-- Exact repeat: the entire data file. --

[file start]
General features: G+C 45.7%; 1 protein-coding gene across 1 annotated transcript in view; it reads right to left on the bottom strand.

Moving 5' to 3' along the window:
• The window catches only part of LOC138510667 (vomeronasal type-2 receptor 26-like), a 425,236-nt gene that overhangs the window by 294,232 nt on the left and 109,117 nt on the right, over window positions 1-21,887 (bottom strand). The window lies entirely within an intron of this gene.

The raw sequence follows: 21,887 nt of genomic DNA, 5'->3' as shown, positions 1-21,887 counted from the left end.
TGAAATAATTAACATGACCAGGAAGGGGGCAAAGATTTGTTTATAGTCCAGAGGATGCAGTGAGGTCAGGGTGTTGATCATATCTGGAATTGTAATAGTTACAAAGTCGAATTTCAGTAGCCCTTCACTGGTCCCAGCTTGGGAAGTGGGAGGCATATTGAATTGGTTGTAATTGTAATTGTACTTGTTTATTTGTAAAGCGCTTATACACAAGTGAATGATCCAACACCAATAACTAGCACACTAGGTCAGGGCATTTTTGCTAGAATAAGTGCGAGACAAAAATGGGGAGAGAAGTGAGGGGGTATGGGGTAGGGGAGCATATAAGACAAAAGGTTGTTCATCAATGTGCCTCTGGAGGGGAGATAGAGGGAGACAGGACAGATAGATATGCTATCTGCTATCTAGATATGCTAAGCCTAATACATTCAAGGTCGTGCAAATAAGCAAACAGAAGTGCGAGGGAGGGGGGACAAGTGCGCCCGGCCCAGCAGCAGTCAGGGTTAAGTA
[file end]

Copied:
General features: G+C 45.7%; 1 protein-coding gene across 1 annotated transcript in view; it reads right to left on the bottom strand.

Moving 5' to 3' along the window:
• The window catches only part of LOC138510667 (vomeronasal type-2 receptor 26-like), a 425,236-nt gene that overhangs the window by 294,232 nt on the left and 109,117 nt on the right, over window positions 1-21,887 (bottom strand). The window lies entirely within an intron of this gene.

The raw sequence follows: 21,887 nt of genomic DNA, 5'->3' as shown, positions 1-21,887 counted from the left end.
TGAAATAATTAACATGACCAGGAAGGGGGCAAAGATTTGTTTATAGTCCAGAGGATGCAGTGAGGTCAGGGTGTTGATCATATCTGGAATTGTAATAGTTACAAAGTCGAATTTCAGTAGCCCTTCACTGGTCCCAGCTTGGGAAGTGGGAGGCATATTGAATTGGTTGTAATTGTAATTGTACTTGTTTATTTGTAAAGCGCTTATACACAAGTGAATGATCCAACACCAATAACTAGCACACTAGGTCAGGGCATTTTTGCTAGAATAAGTGCGAGACAAAAATGGGGAGAGAAGTGAGGGGGTATGGGGTAGGGGAGCATATAAGACAAAAGGTTGTTCATCAATGTGCCTCTGGAGGGGAGATAGAGGGAGACAGGACAGATAGATATGCTATCTGCTATCTAGATATGCTAAGCCTAATACATTCAAGGTCGTGCAAATAAGCAAACAGAAGTGCGAGGGAGGGGGGACAAGTGCGCCCGGCCCAGCAGCAGTCAGGGTTAAGTA